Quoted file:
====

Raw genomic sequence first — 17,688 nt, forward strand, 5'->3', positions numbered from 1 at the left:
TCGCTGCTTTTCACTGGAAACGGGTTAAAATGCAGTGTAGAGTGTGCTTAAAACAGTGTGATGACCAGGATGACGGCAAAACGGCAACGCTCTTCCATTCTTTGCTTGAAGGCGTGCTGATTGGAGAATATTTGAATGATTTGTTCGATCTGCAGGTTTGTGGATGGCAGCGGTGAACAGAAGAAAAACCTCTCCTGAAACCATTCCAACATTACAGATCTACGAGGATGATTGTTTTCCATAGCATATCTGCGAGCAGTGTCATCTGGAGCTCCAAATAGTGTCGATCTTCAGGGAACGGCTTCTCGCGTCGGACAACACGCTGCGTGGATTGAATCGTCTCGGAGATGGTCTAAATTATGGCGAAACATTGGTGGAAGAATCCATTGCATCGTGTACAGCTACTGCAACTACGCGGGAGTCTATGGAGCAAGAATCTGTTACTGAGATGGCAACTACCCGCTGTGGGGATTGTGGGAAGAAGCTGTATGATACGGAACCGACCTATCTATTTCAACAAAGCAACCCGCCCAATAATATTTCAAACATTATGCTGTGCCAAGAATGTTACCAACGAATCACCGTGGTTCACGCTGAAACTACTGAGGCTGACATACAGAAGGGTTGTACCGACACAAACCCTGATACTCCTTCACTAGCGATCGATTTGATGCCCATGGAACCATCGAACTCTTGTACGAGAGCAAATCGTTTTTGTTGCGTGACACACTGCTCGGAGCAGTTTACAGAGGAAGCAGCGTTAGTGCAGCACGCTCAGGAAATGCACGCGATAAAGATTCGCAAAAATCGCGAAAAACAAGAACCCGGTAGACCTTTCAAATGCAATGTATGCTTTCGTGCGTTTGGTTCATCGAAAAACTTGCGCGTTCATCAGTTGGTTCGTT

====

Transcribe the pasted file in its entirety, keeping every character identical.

Raw genomic sequence first — 17,688 nt, forward strand, 5'->3', positions numbered from 1 at the left:
TCGCTGCTTTTCACTGGAAACGGGTTAAAATGCAGTGTAGAGTGTGCTTAAAACAGTGTGATGACCAGGATGACGGCAAAACGGCAACGCTCTTCCATTCTTTGCTTGAAGGCGTGCTGATTGGAGAATATTTGAATGATTTGTTCGATCTGCAGGTTTGTGGATGGCAGCGGTGAACAGAAGAAAAACCTCTCCTGAAACCATTCCAACATTACAGATCTACGAGGATGATTGTTTTCCATAGCATATCTGCGAGCAGTGTCATCTGGAGCTCCAAATAGTGTCGATCTTCAGGGAACGGCTTCTCGCGTCGGACAACACGCTGCGTGGATTGAATCGTCTCGGAGATGGTCTAAATTATGGCGAAACATTGGTGGAAGAATCCATTGCATCGTGTACAGCTACTGCAACTACGCGGGAGTCTATGGAGCAAGAATCTGTTACTGAGATGGCAACTACCCGCTGTGGGGATTGTGGGAAGAAGCTGTATGATACGGAACCGACCTATCTATTTCAACAAAGCAACCCGCCCAATAATATTTCAAACATTATGCTGTGCCAAGAATGTTACCAACGAATCACCGTGGTTCACGCTGAAACTACTGAGGCTGACATACAGAAGGGTTGTACCGACACAAACCCTGATACTCCTTCACTAGCGATCGATTTGATGCCCATGGAACCATCGAACTCTTGTACGAGAGCAAATCGTTTTTGTTGCGTGACACACTGCTCGGAGCAGTTTACAGAGGAAGCAGCGTTAGTGCAGCACGCTCAGGAAATGCACGCGATAAAGATTCGCAAAAATCGCGAAAAACAAGAACCCGGTAGACCTTTCAAATGCAATGTATGCTTTCGTGCGTTTGGTTCATCGAAAAACTTGCGCGTTCATCAGTTGGTTCGTT